Fairline Speeds Up Production to Catch Up with ‘Fantastic’ Sales
Fairline Executive Chairman David Tydeman is focused on ramping up production as the British builder seeks to catch up with its strong order book
Fairline is firmly focused on production in 2019 as the British builder bids to catch up with a backlog of orders following its remarkable turnaround after entering administration in December 2015.
David Tydeman, announced as Executive Director last September, said Fairline plans this year to build 90 units, almost as many as were built over the previous three years in its headquarters in Oundle, which is supported by a commissioning base in Ipswich.
Tydeman has succeeded Russell Currie, who was Managing Director of the company formed in January 2016 until late last year when he returned to Spain to resume his role with the North Mallorca dealership. Currie had led a fairy-tale resurgence for almost three years, with annual revenues of £10m, £25m then £45m in 2018.
“The challenge for Fairline was that Russell and the team led a fantastic recovery, selling 140 boats in the first two years, up to about 180 after three years, but had only built 100,” said Tydeman, now overseeing almost 500 staff at Fairline.
“The production investment was slower than the sales effort at the front, so my job is to strengthen production and get the run rate up. I think we’ll build 90 boats this year.”
Tydeman’s task is complicated by the transition of Targa 63 and Squadron 64 construction from Oundle – which currently has the mould for both models – to the new 20,000sqm Fairline Marine Park in Hythe, Southampton, which will become the production site for all 60ft-plus models.
Several hulls of the Targa 63 are being finished in Oundle, but all new ones will be trucked down to Southampton for completion. After the first Squadron 64 hull was transferred from the Midlands to the south coast last August for completion, all successive units have been moved down to Hythe.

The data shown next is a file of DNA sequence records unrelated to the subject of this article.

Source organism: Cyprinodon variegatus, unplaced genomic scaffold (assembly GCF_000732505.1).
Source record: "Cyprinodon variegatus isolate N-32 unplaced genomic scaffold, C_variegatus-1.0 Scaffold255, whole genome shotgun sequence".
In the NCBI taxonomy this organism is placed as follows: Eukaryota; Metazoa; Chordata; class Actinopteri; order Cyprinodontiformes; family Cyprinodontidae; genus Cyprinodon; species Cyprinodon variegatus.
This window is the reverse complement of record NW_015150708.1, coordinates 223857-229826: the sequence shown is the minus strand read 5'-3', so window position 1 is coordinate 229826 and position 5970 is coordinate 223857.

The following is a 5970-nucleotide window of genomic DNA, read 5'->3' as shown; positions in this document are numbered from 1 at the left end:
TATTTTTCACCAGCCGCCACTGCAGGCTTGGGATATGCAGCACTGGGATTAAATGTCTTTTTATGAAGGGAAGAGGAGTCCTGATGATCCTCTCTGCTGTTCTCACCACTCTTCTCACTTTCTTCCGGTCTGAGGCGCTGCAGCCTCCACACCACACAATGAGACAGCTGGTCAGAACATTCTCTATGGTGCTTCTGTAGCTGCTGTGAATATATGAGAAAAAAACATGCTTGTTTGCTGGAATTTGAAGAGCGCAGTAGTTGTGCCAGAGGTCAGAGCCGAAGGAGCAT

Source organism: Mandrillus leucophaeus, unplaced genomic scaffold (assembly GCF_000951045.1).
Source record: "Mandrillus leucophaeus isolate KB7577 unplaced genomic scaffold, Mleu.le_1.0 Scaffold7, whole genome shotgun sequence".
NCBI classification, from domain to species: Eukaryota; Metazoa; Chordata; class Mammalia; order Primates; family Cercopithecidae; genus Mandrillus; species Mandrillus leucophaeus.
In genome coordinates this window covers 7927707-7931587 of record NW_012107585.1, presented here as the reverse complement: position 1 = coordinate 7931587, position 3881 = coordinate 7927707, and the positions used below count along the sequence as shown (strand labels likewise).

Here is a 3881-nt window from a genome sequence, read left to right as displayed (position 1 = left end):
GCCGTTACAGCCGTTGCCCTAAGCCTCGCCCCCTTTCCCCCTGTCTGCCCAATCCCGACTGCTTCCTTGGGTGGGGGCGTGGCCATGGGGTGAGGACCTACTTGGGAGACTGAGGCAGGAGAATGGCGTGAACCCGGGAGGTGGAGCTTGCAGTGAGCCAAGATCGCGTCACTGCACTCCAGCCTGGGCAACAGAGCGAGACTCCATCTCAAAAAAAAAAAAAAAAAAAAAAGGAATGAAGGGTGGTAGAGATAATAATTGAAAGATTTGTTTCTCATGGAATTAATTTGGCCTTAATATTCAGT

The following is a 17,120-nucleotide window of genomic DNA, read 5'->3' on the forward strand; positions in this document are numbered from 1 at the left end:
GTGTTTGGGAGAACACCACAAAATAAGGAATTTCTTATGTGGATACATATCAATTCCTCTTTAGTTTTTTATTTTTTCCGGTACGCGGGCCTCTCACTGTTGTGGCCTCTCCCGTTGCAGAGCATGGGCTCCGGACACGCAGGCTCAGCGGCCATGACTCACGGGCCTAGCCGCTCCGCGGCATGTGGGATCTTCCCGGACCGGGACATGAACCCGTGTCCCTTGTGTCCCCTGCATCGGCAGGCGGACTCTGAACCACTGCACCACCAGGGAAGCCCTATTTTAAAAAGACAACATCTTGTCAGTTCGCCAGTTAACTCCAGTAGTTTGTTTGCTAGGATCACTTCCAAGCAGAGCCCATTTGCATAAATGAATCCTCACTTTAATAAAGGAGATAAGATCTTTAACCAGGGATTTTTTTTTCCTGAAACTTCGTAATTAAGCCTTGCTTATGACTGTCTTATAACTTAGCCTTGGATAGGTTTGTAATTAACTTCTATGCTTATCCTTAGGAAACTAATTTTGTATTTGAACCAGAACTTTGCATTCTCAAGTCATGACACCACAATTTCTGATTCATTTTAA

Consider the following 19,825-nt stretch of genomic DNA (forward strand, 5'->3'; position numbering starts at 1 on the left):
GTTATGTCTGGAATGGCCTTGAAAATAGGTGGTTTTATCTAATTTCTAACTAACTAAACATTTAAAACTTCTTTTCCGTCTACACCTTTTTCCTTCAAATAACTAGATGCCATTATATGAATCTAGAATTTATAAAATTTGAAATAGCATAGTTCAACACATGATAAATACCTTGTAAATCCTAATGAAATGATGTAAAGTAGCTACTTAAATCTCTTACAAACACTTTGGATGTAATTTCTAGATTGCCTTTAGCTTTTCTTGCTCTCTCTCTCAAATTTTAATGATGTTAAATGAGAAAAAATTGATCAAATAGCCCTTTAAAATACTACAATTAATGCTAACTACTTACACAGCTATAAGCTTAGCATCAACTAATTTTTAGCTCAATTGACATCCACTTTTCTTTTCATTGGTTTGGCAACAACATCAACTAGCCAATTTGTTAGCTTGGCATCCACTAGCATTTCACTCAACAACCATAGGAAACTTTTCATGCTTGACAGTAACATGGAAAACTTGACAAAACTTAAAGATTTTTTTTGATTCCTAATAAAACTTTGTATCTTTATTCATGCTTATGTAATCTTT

“It’s a huge investment to move all production of 60ft-plus boats to Hythe, but we’ve got a lot of customers waiting for 63s and 64s. The hull mould can produce 24-25 units a year, so that’s one 63 or 64 every couple of weeks, but when we started the 64 line, the mould was still in Oundle,” said Tydeman, the former CEO of Oyster Yachts in Southampton.
“Of the 63s in Oundle, the last one will be finished in July, so by August onwards, all 60ft-plus boats will be down south. We’ve got 130 people working on boats above 60ft and 90 of them are in Oundle, but by November I need 150 people on the south coast. It’s quite a transition to manage.”
The backlog has also delayed production of the new F//Line 33, which is now scheduled to premiere at September’s Cannes Yachting Festival, having already sold over 20 units. However, much of the anticipation since the acquisition of the Hythe site has been around Fairline’s potential construction of larger yachts.
“I need to stabilise the production recovery, move the 60-footers to the south coast and finish the order book this year before we plug in the bigger yachts,” said Tydeman, whose management team has been by the appointment of Commercial Director Dennis de Roos, who attended the recent Singapore yacht Show.
“The bigger models are on the drawing board and we hope to start building the first one in Hythe in the summer or autumn of 2020.”